The biggest cheer of the afternoon came following a Liverpool throw-in. Nathaniel Clyne had just replaced Andy Robertson and threw the ball into play close to the halfway line. Then the crowd jumped up. Choruses of ‘Liverpool! Liverpool! Liverpool!’ began and scarves were soon twirling. This was in the 83rd minute, three of Liverpool’s four goals had been scored but it was events outside of Anfield that had led to the sudden outpouring of joy.
Manchester City had just conceded a second goal against Leicester City, the scoreline now 2-1. The points difference between Liverpool and the reigning Premier League champions had increased to seven. Such indirect celebrations will only appear more often as Liverpool take control at the top of the table. The two meet on Thursday week which could see the gap extend further.
Klopp: Stop getting too excited
Against Jurgen Klopp’s public wishes, the Anfield faithful began to outwardly show the ‘hope that is in their hearts’ of which they sing about prior to every match. Liverpool’s position becomes stronger by the day, thanks to the displays from both themselves and their competitors.
Their next three matches are tough – at home to Arsenal and then away to City and Wolverhampton Wanderers in the FA Cup – hence Klopp’s demand to remain levelheaded. The season is now half complete and Liverpool lead the way by a fair distance – six points.
There is no doubt that if Liverpool deal with their next opponents as well as they did with a measly Newcastle United, then they can truly begin to believe. It is on days like these where Premier League titles are won, or in City’s case possibly lost. In misty conditions amidst the heavy festive fixture schedule Liverpool clinically dispatched Newcastle with the style that Klopp has worked so hard to implement.
Liverpool rarely sweep sides away nowadays, but rather the mantra is minimal fuss and maximum flair; keeping control when in and out of possession and attacking quickly through intricate moves. A strong bedrock in defence and goalkeeper allows Liverpool to be more patient, there is no longer the need to score three or more goals to win a game – although they scored four here and made light work of their opponents.
Another four goals and another clean sheet
There is every reason for those on the Kop to be getting excited, this easy victory means that Liverpool have now gathered 51 points from 19 matches, remaining unbeaten. Although Klopp will need to shield his players from the growing hysteria, that is almost a given for any side that are challenging for a title. And will prove as difficult to manage as retaining the form that has taken them to this position.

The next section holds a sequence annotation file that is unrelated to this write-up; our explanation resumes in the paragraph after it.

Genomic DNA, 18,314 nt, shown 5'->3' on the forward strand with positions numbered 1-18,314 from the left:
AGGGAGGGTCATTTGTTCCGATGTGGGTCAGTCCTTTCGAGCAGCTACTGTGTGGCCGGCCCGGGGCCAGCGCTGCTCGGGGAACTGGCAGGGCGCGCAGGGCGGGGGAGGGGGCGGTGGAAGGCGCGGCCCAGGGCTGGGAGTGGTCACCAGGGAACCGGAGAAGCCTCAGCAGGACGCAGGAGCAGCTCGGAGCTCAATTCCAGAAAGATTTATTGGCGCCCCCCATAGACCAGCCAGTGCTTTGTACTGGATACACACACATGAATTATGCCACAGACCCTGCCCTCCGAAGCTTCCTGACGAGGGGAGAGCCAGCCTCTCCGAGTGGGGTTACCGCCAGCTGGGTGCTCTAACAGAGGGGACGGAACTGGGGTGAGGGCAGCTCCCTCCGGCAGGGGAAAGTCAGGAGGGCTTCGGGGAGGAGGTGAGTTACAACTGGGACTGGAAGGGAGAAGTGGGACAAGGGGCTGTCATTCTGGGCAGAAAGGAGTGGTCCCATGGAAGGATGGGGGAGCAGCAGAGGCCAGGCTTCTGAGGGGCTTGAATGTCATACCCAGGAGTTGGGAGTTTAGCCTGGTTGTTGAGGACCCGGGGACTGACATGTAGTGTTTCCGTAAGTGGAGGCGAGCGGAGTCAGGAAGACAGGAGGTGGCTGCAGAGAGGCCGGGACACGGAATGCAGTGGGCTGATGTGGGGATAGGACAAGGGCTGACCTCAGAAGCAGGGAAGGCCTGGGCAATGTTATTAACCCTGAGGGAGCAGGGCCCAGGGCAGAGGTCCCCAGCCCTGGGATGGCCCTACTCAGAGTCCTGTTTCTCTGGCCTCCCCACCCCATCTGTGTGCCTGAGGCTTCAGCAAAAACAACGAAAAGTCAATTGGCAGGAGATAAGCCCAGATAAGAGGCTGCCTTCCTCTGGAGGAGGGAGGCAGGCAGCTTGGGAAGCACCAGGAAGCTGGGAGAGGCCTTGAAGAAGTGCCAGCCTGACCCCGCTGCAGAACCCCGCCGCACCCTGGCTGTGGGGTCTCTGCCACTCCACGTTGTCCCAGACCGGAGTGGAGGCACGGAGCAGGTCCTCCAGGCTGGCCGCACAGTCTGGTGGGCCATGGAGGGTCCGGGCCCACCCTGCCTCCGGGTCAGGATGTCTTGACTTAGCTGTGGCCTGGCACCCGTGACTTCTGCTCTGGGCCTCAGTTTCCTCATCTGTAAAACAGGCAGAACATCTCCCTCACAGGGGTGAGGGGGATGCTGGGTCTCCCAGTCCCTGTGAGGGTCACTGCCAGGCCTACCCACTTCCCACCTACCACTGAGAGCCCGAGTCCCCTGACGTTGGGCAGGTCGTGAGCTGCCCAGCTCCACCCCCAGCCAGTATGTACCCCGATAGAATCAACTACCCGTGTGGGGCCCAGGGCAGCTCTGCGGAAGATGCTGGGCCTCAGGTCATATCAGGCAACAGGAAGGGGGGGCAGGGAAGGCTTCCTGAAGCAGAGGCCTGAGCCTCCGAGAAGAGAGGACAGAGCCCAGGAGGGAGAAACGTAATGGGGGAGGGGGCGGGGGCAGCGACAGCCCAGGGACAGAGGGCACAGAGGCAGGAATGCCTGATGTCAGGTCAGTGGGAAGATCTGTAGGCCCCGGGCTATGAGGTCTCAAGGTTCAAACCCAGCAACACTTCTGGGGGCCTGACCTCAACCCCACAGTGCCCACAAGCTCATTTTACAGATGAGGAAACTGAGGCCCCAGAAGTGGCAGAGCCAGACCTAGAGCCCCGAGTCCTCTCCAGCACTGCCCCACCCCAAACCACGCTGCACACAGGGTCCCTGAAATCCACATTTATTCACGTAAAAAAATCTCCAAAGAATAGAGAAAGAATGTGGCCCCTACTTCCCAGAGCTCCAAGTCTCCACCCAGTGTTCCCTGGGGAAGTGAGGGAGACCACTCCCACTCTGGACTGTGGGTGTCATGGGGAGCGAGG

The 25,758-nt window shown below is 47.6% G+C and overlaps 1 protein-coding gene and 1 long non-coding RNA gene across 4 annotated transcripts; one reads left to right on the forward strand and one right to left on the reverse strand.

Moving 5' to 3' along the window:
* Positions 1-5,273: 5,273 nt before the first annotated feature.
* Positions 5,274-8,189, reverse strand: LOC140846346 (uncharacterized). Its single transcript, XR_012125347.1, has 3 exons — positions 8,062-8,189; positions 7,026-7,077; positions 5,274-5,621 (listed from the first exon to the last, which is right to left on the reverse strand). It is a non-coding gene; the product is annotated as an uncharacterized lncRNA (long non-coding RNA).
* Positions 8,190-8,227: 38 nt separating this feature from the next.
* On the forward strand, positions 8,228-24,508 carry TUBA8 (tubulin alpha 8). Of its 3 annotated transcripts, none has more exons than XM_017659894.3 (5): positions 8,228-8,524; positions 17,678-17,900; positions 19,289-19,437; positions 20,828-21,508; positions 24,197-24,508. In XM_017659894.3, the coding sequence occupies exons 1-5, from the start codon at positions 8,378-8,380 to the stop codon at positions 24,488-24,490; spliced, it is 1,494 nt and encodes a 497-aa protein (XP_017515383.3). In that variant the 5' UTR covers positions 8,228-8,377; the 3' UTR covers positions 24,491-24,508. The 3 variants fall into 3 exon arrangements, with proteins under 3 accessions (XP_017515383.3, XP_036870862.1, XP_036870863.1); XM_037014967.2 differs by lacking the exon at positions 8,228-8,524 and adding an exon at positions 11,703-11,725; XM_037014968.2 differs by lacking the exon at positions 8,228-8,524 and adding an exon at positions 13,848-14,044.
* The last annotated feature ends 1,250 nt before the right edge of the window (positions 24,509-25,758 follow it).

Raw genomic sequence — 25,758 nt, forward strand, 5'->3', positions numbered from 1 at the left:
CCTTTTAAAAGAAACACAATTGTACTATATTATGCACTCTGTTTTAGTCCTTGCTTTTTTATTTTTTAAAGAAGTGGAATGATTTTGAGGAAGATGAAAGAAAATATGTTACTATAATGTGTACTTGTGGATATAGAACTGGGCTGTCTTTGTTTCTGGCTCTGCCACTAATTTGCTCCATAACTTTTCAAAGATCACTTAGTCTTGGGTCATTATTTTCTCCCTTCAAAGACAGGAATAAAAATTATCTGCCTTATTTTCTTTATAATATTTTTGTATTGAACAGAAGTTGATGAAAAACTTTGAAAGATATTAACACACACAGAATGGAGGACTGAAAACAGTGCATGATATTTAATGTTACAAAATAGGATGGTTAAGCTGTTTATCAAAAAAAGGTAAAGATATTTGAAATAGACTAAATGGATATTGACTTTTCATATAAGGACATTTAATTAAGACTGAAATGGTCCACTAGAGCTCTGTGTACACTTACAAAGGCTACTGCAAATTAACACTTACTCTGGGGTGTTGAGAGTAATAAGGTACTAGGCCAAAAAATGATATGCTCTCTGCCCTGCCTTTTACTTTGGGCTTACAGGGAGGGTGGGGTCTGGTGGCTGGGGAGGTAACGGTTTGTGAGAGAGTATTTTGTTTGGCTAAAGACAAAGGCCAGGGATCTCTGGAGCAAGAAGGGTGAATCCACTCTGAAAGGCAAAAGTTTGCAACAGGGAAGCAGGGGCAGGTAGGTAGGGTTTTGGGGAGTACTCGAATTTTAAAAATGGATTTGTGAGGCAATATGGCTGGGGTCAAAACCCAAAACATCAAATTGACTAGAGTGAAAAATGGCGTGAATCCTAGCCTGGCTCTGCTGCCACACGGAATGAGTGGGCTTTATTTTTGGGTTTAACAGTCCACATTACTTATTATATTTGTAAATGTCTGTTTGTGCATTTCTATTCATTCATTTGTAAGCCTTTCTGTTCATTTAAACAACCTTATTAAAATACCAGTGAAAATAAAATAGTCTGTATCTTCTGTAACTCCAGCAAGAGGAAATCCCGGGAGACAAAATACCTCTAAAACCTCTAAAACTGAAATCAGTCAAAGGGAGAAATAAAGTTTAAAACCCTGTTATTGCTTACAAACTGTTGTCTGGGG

City’s sticky spell has certainly arrived, but for all we know, Liverpool’s may arrive tomorrow. That first league defeat may come on Saturday. That won’t be an issue in itself, but as is the case anywhere in football, the confidence must remain high for the performances to also stay at this level. Managing these dynamics arguably carry title contenders over the line.
Here, though, Liverpool were not even at their best. They did not have to be against such limp opposition. The well-oiled gears were there and were increased when necessary, but their sheer dominance – albeit not in the scoreline until a Mohamed Salah penalty early in the second half – was apparent. It was a comfortable afternoon. In many respects, this was probably the biggest help that Rafa Benitez has offered to a Liverpool title-challenging season since he arrived in England.
Newcastle began in open fashion, possibly trying to prove a point that they can actually venture beyond the halfway line when up against a top team. But soon enough they fell into type and a formation of 5-3-2. Jamaal Lascelles presented the hosts with a present for the first goal in the 11th minute when he made a right mess of a straightforward clearance. The Anfield crowd were almost as surprised by how the chance had been created as they were when they realised it was Dejan Lovren who had fired it into the roof of the net.
Liverpool in control with measured performance
Following the early goal, Liverpool almost thrived playing patiently and probing as and when they felt necessary. It was measured and ultimately successful. The first half chances, however, did wrack up for the hosts: Sadio Mane almost converted Roberto Firmino’s through ball whilst Xherdan Shaqiri fired a powerful free-kick that was saved by Martin Dubravka.
Once Salah had converted the penalty early in the second half following a pull from Paul Dummett on the Premier League's joint leading goalscorer, which he exaggerated but was correctly given, Liverpool were more than on their way. Klopp made three changes to his starting XI from victory against Wolves, with Trent Alexander-Arnold, Shaqiri and Georginio Wijnaldum coming in, and he was able to change yet more in the second half to preserve energy for another testing week.
Another reporter raised the question as to how and where Alex Oxlade-Chamberlain will fit into this current Liverpool setup, but it must be remembered that Klopp is keen to swap and change this season. He has a plethora of forward thinking talent – and that’s not including Alisson – to chose from and is eager to keep things fresh and, more importantly following last season, unpredictable.
As Liverpool’s third and fourth goals were scored by Shaqiri and substitute Fabinho, the crowd were preoccupied…with events in Leicester. But the victory that had just been boxed off by their team was deserved of festive cheer in its own right. Another four goals scored, another clean sheet and another step in the right direction. Liverpool move on, quicker and slicker than the rest.